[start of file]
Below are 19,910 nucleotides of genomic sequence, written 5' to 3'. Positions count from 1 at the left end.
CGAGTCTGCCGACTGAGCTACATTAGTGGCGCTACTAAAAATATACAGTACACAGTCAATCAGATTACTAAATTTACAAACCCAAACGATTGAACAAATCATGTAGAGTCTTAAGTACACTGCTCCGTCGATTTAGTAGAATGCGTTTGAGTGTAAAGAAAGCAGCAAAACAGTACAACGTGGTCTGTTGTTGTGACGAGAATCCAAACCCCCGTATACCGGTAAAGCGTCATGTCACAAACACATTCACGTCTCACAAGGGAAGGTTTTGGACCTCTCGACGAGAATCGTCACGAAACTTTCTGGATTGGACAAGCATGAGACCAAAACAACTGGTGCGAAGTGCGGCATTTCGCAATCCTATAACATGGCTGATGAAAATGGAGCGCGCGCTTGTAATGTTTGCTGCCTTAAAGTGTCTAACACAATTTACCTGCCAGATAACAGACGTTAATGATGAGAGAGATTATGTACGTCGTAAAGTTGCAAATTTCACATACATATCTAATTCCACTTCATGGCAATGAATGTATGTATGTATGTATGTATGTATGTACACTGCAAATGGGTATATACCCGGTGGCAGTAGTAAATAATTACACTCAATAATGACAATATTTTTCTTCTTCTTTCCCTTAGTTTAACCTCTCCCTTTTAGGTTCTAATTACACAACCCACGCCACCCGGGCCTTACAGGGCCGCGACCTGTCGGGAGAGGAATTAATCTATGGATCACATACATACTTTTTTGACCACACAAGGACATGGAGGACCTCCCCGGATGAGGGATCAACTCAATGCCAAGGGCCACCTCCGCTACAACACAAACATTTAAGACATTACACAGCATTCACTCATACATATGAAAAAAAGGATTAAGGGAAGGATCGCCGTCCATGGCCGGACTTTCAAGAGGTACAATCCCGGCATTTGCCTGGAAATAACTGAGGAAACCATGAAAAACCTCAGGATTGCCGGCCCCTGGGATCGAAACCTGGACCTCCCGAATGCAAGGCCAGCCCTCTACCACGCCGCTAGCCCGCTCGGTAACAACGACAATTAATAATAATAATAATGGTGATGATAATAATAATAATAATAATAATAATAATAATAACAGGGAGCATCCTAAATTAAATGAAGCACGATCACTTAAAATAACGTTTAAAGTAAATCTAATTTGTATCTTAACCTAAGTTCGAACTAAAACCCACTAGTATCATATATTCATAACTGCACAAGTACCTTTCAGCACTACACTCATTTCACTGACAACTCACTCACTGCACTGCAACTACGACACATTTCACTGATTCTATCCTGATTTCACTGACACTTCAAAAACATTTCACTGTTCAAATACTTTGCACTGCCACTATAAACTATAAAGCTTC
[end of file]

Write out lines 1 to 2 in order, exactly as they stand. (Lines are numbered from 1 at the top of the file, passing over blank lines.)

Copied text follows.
Below are 19,910 nucleotides of genomic sequence, written 5' to 3'. Positions count from 1 at the left end.
CGAGTCTGCCGACTGAGCTACATTAGTGGCGCTACTAAAAATATACAGTACACAGTCAATCAGATTACTAAATTTACAAACCCAAACGATTGAACAAATCATGTAGAGTCTTAAGTACACTGCTCCGTCGATTTAGTAGAATGCGTTTGAGTGTAAAGAAAGCAGCAAAACAGTACAACGTGGTCTGTTGTTGTGACGAGAATCCAAACCCCCGTATACCGGTAAAGCGTCATGTCACAAACACATTCACGTCTCACAAGGGAAGGTTTTGGACCTCTCGACGAGAATCGTCACGAAACTTTCTGGATTGGACAAGCATGAGACCAAAACAACTGGTGCGAAGTGCGGCATTTCGCAATCCTATAACATGGCTGATGAAAATGGAGCGCGCGCTTGTAATGTTTGCTGCCTTAAAGTGTCTAACACAATTTACCTGCCAGATAACAGACGTTAATGATGAGAGAGATTATGTACGTCGTAAAGTTGCAAATTTCACATACATATCTAATTCCACTTCATGGCAATGAATGTATGTATGTATGTATGTATGTATGTACACTGCAAATGGGTATATACCCGGTGGCAGTAGTAAATAATTACACTCAATAATGACAATATTTTTCTTCTTCTTTCCCTTAGTTTAACCTCTCCCTTTTAGGTTCTAATTACACAACCCACGCCACCCGGGCCTTACAGGGCCGCGACCTGTCGGGAGAGGAATTAATCTATGGATCACATACATACTTTTTTGACCACACAAGGACATGGAGGACCTCCCCGGATGAGGGATCAACTCAATGCCAAGGGCCACCTCCGCTACAACACAAACATTTAAGACATTACACAGCATTCACTCATACATATGAAAAAAAGGATTAAGGGAAGGATCGCCGTCCATGGCCGGACTTTCAAGAGGTACAATCCCGGCATTTGCCTGGAAATAACTGAGGAAACCATGAAAAACCTCAGGATTGCCGGCCCCTGGGATCGAAACCTGGACCTCCCGAATGCAAGGCCAGCCCTCTACCACGCCGCTAGCCCGCTCGGTAACAACGACAATTAATAATAATAATAATGGTGATGATAATAATAATAATAATAATAATAATAATAATAACAGGGAGCATCCTAAATTAAATGAAGCACGATCACTTAAAATAACGTTTAAAGTAAATCTAATTTGTATCTTAACCTAAGTTCGAACTAAAACCCACTAGTATCATATATTCATAACTGCACAAGTACCTTTCAGCACTACACTCATTTCACTGACAACTCACTCACTGCACTGCAACTACGACACATTTCACTGATTCTATCCTGATTTCACTGACACTTCAAAAACATTTCACTGTTCAAATACTTTGCACTGCCACTATAAACTATAAAGCTTC